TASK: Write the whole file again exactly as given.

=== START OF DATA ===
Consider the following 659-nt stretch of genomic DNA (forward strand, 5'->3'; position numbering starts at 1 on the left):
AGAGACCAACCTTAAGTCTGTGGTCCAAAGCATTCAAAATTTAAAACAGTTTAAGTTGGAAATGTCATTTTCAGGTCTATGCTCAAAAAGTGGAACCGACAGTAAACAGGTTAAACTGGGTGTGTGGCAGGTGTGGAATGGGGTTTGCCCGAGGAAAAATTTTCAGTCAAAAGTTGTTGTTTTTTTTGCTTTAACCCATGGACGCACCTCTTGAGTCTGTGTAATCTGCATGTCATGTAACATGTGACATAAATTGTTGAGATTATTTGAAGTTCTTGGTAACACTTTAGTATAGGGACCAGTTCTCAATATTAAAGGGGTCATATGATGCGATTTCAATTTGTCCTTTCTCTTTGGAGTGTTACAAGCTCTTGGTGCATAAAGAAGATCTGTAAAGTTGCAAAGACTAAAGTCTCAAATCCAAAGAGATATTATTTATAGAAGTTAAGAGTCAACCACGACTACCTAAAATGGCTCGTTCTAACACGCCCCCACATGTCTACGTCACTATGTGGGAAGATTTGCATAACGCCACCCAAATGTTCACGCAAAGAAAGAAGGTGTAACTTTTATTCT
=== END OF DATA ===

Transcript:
Consider the following 659-nt stretch of genomic DNA (forward strand, 5'->3'; position numbering starts at 1 on the left):
AGAGACCAACCTTAAGTCTGTGGTCCAAAGCATTCAAAATTTAAAACAGTTTAAGTTGGAAATGTCATTTTCAGGTCTATGCTCAAAAAGTGGAACCGACAGTAAACAGGTTAAACTGGGTGTGTGGCAGGTGTGGAATGGGGTTTGCCCGAGGAAAAATTTTCAGTCAAAAGTTGTTGTTTTTTTTGCTTTAACCCATGGACGCACCTCTTGAGTCTGTGTAATCTGCATGTCATGTAACATGTGACATAAATTGTTGAGATTATTTGAAGTTCTTGGTAACACTTTAGTATAGGGACCAGTTCTCAATATTAAAGGGGTCATATGATGCGATTTCAATTTGTCCTTTCTCTTTGGAGTGTTACAAGCTCTTGGTGCATAAAGAAGATCTGTAAAGTTGCAAAGACTAAAGTCTCAAATCCAAAGAGATATTATTTATAGAAGTTAAGAGTCAACCACGACTACCTAAAATGGCTCGTTCTAACACGCCCCCACATGTCTACGTCACTATGTGGGAAGATTTGCATAACGCCACCCAAATGTTCACGCAAAGAAAGAAGGTGTAACTTTTATTCT